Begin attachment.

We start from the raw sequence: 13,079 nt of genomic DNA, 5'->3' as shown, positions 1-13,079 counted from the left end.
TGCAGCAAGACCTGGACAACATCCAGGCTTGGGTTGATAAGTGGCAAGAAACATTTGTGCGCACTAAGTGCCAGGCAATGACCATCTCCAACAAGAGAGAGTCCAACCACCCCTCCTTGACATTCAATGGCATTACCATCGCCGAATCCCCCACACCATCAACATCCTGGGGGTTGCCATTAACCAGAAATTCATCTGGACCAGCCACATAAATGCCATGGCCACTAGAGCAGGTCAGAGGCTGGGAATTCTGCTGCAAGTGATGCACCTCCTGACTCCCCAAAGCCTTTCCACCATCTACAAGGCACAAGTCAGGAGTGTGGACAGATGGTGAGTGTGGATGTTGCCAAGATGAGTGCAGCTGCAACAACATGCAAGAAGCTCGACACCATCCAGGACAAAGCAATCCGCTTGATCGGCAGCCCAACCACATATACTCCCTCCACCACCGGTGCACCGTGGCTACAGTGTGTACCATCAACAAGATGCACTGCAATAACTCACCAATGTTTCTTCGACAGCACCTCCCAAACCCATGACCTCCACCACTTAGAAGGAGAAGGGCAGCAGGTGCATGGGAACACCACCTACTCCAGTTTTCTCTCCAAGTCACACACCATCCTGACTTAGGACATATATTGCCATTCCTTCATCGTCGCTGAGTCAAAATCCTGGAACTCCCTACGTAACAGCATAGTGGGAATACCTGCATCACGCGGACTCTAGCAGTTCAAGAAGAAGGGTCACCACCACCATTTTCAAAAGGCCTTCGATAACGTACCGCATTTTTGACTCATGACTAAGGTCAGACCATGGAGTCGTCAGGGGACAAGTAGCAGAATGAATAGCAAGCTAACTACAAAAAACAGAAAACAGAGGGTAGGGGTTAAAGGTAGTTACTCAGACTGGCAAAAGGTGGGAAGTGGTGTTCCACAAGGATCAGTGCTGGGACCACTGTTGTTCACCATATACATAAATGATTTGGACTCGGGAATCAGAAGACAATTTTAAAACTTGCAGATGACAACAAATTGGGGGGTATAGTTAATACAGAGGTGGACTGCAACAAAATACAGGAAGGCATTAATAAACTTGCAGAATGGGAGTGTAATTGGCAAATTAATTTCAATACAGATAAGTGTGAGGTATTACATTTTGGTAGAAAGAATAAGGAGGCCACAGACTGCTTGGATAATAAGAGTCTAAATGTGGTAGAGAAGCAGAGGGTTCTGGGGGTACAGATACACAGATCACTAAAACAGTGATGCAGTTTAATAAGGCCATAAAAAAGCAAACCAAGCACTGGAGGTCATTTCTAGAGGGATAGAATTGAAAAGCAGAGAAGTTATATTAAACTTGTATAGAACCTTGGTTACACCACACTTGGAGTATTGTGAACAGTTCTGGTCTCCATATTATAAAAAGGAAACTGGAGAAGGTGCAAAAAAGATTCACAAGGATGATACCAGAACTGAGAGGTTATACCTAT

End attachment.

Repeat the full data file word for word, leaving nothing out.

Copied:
We start from the raw sequence: 13,079 nt of genomic DNA, 5'->3' as shown, positions 1-13,079 counted from the left end.
TGCAGCAAGACCTGGACAACATCCAGGCTTGGGTTGATAAGTGGCAAGAAACATTTGTGCGCACTAAGTGCCAGGCAATGACCATCTCCAACAAGAGAGAGTCCAACCACCCCTCCTTGACATTCAATGGCATTACCATCGCCGAATCCCCCACACCATCAACATCCTGGGGGTTGCCATTAACCAGAAATTCATCTGGACCAGCCACATAAATGCCATGGCCACTAGAGCAGGTCAGAGGCTGGGAATTCTGCTGCAAGTGATGCACCTCCTGACTCCCCAAAGCCTTTCCACCATCTACAAGGCACAAGTCAGGAGTGTGGACAGATGGTGAGTGTGGATGTTGCCAAGATGAGTGCAGCTGCAACAACATGCAAGAAGCTCGACACCATCCAGGACAAAGCAATCCGCTTGATCGGCAGCCCAACCACATATACTCCCTCCACCACCGGTGCACCGTGGCTACAGTGTGTACCATCAACAAGATGCACTGCAATAACTCACCAATGTTTCTTCGACAGCACCTCCCAAACCCATGACCTCCACCACTTAGAAGGAGAAGGGCAGCAGGTGCATGGGAACACCACCTACTCCAGTTTTCTCTCCAAGTCACACACCATCCTGACTTAGGACATATATTGCCATTCCTTCATCGTCGCTGAGTCAAAATCCTGGAACTCCCTACGTAACAGCATAGTGGGAATACCTGCATCACGCGGACTCTAGCAGTTCAAGAAGAAGGGTCACCACCACCATTTTCAAAAGGCCTTCGATAACGTACCGCATTTTTGACTCATGACTAAGGTCAGACCATGGAGTCGTCAGGGGACAAGTAGCAGAATGAATAGCAAGCTAACTACAAAAAACAGAAAACAGAGGGTAGGGGTTAAAGGTAGTTACTCAGACTGGCAAAAGGTGGGAAGTGGTGTTCCACAAGGATCAGTGCTGGGACCACTGTTGTTCACCATATACATAAATGATTTGGACTCGGGAATCAGAAGACAATTTTAAAACTTGCAGATGACAACAAATTGGGGGGTATAGTTAATACAGAGGTGGACTGCAACAAAATACAGGAAGGCATTAATAAACTTGCAGAATGGGAGTGTAATTGGCAAATTAATTTCAATACAGATAAGTGTGAGGTATTACATTTTGGTAGAAAGAATAAGGAGGCCACAGACTGCTTGGATAATAAGAGTCTAAATGTGGTAGAGAAGCAGAGGGTTCTGGGGGTACAGATACACAGATCACTAAAACAGTGATGCAGTTTAATAAGGCCATAAAAAAGCAAACCAAGCACTGGAGGTCATTTCTAGAGGGATAGAATTGAAAAGCAGAGAAGTTATATTAAACTTGTATAGAACCTTGGTTACACCACACTTGGAGTATTGTGAACAGTTCTGGTCTCCATATTATAAAAAGGAAACTGGAGAAGGTGCAAAAAAGATTCACAAGGATGATACCAGAACTGAGAGGTTATACCTAT